Review: The Binding of Isaac
At a glance, there are a lot of very familiar aspects to The Binding of Isaac. You may have been drawn in by the original Zelda dungeon style, the RPG shooter mechanics or an art style in the same vein as indie game hit Super Meat Boy. All of these aspects have been combined by Edmund McMillen and Florian Himsl to create a highly addictive experience.
The game is set upon a simple, yet incredibly dark premise. You play as Isaac; a young boy stripped of his possessions and forced to flee into the basement before his religious nut mother sacrifices him to her god. As you can imagine, Isaac is pretty upset about these turn of events and has no choice but to delve deeper into the ominous basement. Equipped with nothing more than his own tears of sadness he must fend off the creatures that lurk below and confront his Mom once and for all.
The gameplay might initially appear similar to that of an original Zelda dungeon, the twist is that every room is randomly generated and no single play through is ever the same. Each room you enter will have a different assortment of enemies, layout and potential loot drops. The RPG mechanics show themselves in the form of power-up items Isaac can find during his exploration of a dungeon floor. The effects of these items will stack and grant many different bonuses such as stronger shots, increased health or companions to fight alongside you. There are a ton of these items and you will come across completely different ones every time you play; expect to have a very different beefed up Isaac by the end of each playthrough. On top of these power-up items are pills and Tarot cards you can use. These items present a roll of the dice as their effect can be either positive or horribly negative. You may for example use a card and be unexpectedly teleported right into the middle of a boss fight. Not the outcome you were particular hoping for. To say any more about the specifics of the power-ups and gameplay in general would spoil the surprise, you need to try these out for yourself.
Don’t expect the game to explain its mechanics any more than I have. It’s deliberately ambiguous when it comes to telling you what items or enemies do; your first experience with Isaac is trial by fire. This may infuriate some players and their first point of call will be to consult a guide to find out exactly what to pick up and what to leave. I would urge against doing this as it’s the unknown and skin-of-your teeth risks that make the game so enthralling to play. Part of the challenge is its completely random nature and having to think on your feet. You will have some immensely satisfying playthroughs wherein all the random rooms, items and enemies go your way. Other times you will have more challenging playthroughs where you can be doing well, only to use an item that lowers your speed and health. What makes the gameplay great and so addicting is that you are forced to learn hard lessons and overcome the odds. Trust me, after using that Boss teleportation card you will not to do it again in a hurry.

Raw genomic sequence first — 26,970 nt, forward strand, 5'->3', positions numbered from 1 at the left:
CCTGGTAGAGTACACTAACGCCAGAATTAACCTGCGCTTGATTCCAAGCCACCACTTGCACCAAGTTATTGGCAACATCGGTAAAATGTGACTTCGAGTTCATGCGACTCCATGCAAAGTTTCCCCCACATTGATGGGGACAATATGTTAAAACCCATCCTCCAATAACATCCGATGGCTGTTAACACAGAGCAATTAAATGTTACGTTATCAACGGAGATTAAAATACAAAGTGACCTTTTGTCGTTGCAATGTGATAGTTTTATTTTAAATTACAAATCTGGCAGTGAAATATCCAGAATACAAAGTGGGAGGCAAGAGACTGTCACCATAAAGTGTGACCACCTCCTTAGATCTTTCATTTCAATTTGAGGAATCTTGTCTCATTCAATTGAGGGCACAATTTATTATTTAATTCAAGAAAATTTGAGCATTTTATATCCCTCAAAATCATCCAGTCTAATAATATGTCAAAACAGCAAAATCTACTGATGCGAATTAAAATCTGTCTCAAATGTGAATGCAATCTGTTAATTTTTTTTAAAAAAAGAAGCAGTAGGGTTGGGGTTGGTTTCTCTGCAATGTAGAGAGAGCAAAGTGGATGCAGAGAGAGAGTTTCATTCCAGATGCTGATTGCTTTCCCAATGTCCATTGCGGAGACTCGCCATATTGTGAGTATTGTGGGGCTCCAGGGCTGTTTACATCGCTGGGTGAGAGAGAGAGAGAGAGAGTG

As you have probably gathered, Isaac is a game you will be playing through multiple times. Make no mistake; the difficulty can be brutal, but what did you expect from half of the creative team behind Super Meat Boy? Players are going to die repeatedly before beating the game the first time. After that, even more times as they face increasingly harder versions of the dungeons. As cliché as it sounds, the more you play you better you become. You begin to feel like a dungeon crawling pro as you uncover the tricks required to finding secret rooms and defeating enemies is specific ways.
Edmund McMillen has designed a world for Isaac that is both cute and disgusting. Giant maggots with smiley faces that initially look almost cuddly will charge at you with ferocious jagged teeth and explode into a bloody mess. Other enemies are equally disturbing with the likes of floating foetuses, slimy crawling brains and what can only resemble walking vaginas which shoot streams of blood at you. It’s a dark style, but it’s very cartoony and there is plenty of humour and retro gaming references to be found here. The game compliments this with some stellar sound design; creepy ambient music for each dungeon floor and adrenaline pumping boss themes. Everything in The Binding of Isaac sounds wet and disgusting in the best possible way.
For £3.99, The Binding of Isaac undoubtedly provides value for money. I managed to sink 20 hours into dungeon crawling and there are still plenty of challenges, achievements and items worth going for. For such a cheap price it’s hard to complain about their only being one real game mode. It would have been nice to see features such as leaderboards, expanded stats or even a speed run mode but this is nitpicking and only a minor blemish on a product that provides perhaps the highest replay value too price ratio this year.